Welcome! This week’s Friday56 and Book Beginnings on Fridays’ choice is…
HOT NEWS! In a competitive situation, Paramount Television Studios has landed the rights to develop a television series based on Catherine McKenzie’s recently released thriller novel You Can’t Catch Me. McKenzie will serve as an executive producer on the project, along with Broken Road Productions’ Todd Garner and Spencer Walken. You Can’t Catch Me was just published on June 9 by Lake Union.
Source : Deadline.com
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Luv Sassy X
“You’d better run.”
The way she emphasises the word run snaps me out of my haze.
You Can’t Catch Me by Catherine McKenzie is a psychological thriller where deception is the name of the game. The central theme of the story is identity theft with a side story involving cults. Although readers might think these two do not connect, McKenzie does a wonderful job tying them together.
The story opens with Jessica Williams in an airport bar waiting for her flight. She meets a stranger with the same name and birthday as hers. They play a game of twenty questions, finding what they have in common. But this also allows each other to know private information. To make matters worse, Jessica has posted on social media her life and travel plans. A few days later she realizes her identity has been stolen and her bank accounts have been emptied. Feeling that her life has been taken from her again, she sets out to settle the score with Jessica Two. Along the way, she meets other Jessica Williams, who have also been swindled. Together they plot to draw out Jessica Two and get back their lives and money.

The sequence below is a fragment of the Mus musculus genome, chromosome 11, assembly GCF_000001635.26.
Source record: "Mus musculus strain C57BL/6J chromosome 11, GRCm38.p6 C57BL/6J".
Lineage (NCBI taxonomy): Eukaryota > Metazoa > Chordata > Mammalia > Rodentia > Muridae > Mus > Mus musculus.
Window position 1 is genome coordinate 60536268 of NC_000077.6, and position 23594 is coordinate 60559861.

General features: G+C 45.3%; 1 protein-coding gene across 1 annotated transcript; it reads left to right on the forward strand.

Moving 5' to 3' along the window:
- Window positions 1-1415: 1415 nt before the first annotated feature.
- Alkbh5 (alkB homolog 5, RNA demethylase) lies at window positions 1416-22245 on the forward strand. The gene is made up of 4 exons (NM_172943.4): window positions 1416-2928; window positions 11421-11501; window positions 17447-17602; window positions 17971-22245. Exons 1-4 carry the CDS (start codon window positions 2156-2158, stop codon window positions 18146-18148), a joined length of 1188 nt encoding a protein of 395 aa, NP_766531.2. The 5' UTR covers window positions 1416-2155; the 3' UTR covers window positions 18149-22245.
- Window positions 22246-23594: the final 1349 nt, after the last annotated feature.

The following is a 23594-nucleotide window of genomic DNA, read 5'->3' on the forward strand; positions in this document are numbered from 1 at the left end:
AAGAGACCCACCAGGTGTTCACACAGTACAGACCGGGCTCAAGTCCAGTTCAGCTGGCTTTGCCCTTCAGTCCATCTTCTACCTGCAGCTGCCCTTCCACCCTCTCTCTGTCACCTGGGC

The sub-plot has Jessica escaping from a cult with the help of private investigator Liam, who ends up being her boyfriend. At the age of eighteen she has left her family and a dear friend, Kiki. The story goes back and forth between her time in the cult and twelve years later, after she meets Jessica Two.
This story has a life lesson, BEWARE OF STRANGERS. The author wastes no time getting readers hooked from the very first chapter with her creative and unique plots.
Elise Cooper: How did you get the idea for the story?
Catherine McKenzie: I have a friend who I dedicated this book to. I live in Canada and travel a lot. Because my friend has a very common name we kept getting stopped at the US border. Someone with a similar name and the same birthday was wanted by the police. Over time we were able to discern that the person the police were after is a man. The border guards even suggested she change her name even though she did nothing wrong.
EC: Did you personally ever encounter anything like your plot?
CM: I was at a book signing in Kentucky. A woman asked me my middle name. I thought that was weird until she told me we had the exact same name, spelled the same way. We even looked somewhat alike. It occurred to me that someone could steal a person’s money because they were not stealing someone’s identity. They were the same person on paper. This was the starting point for the book.
EC: There are also warnings about social media?